Frequently Asked Questions (FAQs) About Snapshot
- What is Snapshot?
Snapshot is a forensic analysis service developed by Parabon that can help law enforcement generate new investigative leads, narrow suspect lists, and help solve human remains cases. Using modern SNP technology, Snapshot generates a composite sketch from a DNA sample — a process known as DNA Phenotyping. A Snapshot composite includes sex, ancestry, pigmentation (skin color, hair color, eye color, freckling), and even face morphology. A statistical confidence measure accompanies each phenotype prediction, and phenotype ranges that can be excluded with ≥90% confidence are also reported.
- What type of analysis/reporting does Snapshot provide?
There are two Parabon Snapshot services:
The Parabon Snapshot DNA Phenotyping service reports sex, genetic ancestry — both on a global (e.g., European) and subcontinental (e.g., Scandinavian) scale — eye color, hair color, skin color, freckling, and face morphology. The data is presented in a report with a predicted composite sketch of the individual, along with detailed supporting information that goes into making the composite. A Snapshot sample report can be requested here.
The Parabon Snapshot Kinship service provides probabilistic inferences about the familial relationship between two or more DNA samples, out to six degrees of relatedness (second cousins once removed).
- How does Snapshot work?
Snapshot takes advantage of modern SNP technology. Using bioinformatics pipelines and predictive models developed by Parabon, Snapshot reads genetic content from DNA, which in turn has allowed the creation of datasets that include both genotypic (genetic content) and phenotypic (trait) data for each of thousands of subjects. With the diligent and repeated application of data mining and machine learning processes to such data, Parabon produces statistical models that translate the presence of specific genetic biomarkers into forensically relevant trait predictions.
For more information, a scientific poster presented at ISHI 2016 can be downloaded here.
- What's the difference between STRs and SNPs and why is SNP analysis better?
STR analysis is only useful for matching a sample to a known suspect or a database. The Snapshot technology uses the information about physical appearance encoded in SNPs to generate new leads about unknown suspects.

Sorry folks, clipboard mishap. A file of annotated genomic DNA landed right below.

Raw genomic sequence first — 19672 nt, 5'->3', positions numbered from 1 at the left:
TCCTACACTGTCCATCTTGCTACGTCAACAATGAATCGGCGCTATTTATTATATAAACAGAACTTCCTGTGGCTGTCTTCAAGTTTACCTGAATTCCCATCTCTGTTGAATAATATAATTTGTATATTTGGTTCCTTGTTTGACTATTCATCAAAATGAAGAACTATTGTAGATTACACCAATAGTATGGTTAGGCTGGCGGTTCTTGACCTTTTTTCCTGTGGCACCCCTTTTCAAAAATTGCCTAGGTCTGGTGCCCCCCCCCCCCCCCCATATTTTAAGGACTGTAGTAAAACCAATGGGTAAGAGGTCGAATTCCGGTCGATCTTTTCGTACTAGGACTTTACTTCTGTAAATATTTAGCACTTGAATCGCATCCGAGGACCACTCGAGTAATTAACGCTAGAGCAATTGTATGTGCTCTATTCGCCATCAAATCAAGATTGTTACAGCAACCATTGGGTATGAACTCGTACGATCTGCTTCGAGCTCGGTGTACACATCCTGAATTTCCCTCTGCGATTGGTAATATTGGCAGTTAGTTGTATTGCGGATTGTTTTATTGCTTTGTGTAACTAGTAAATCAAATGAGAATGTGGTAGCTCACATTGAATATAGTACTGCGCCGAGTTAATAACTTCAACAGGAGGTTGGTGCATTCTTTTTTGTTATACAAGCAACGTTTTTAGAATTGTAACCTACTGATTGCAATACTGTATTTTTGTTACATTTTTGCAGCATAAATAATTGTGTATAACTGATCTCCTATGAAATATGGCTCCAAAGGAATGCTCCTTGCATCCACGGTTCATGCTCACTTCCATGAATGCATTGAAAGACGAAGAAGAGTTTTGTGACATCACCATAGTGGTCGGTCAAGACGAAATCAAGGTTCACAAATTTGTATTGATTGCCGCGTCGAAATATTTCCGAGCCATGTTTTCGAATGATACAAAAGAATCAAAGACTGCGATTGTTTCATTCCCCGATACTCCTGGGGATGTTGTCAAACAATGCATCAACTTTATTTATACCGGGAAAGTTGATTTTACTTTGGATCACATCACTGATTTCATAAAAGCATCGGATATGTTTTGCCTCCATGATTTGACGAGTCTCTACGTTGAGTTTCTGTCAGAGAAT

- How does my agency order a Snapshot analysis?
Once we determine what type of sample and laboratory service is required to process your sample, we will send you a customized quote. If you accept that quote and ask us to proceed with the analysis, we will send you and/or your DNA analyst a sample submission form and instructions for where to ship your sample.
- Do I ship the sample directly to you?
No, you will send the extracted DNA to one of our partner labs for genotyping. If you do not have extracted DNA, please ask your crime lab if they will extract DNA from the biological evidence in the case. If they are unable to perform the extraction, we can refer you to a private forensic laboratory that can perform the extraction for your agency on a fee-for-service basis.
For more information, please see our Workflow of a Parabon Snapshot Investigation diagram.
- How much extracted DNA do you need?
Snapshot reports can be reliably produced from as little as 1ng† of DNA; however, if your case has more DNA available, we advise submitting more than 1ng to improve the likelihood of genotyping success. Before accepting a case, we will work directly with your DNA analyst to determine the quantity of DNA that will need to be consumed for a Snapshot analysis. A variety of factors go into this determination including, but not limited to, the total available quantity of extracted DNA, its quality, mixture level, the date and method of extraction, the age of the original biological evidence, and the availability of other biological evidence from which additional DNA might be extracted.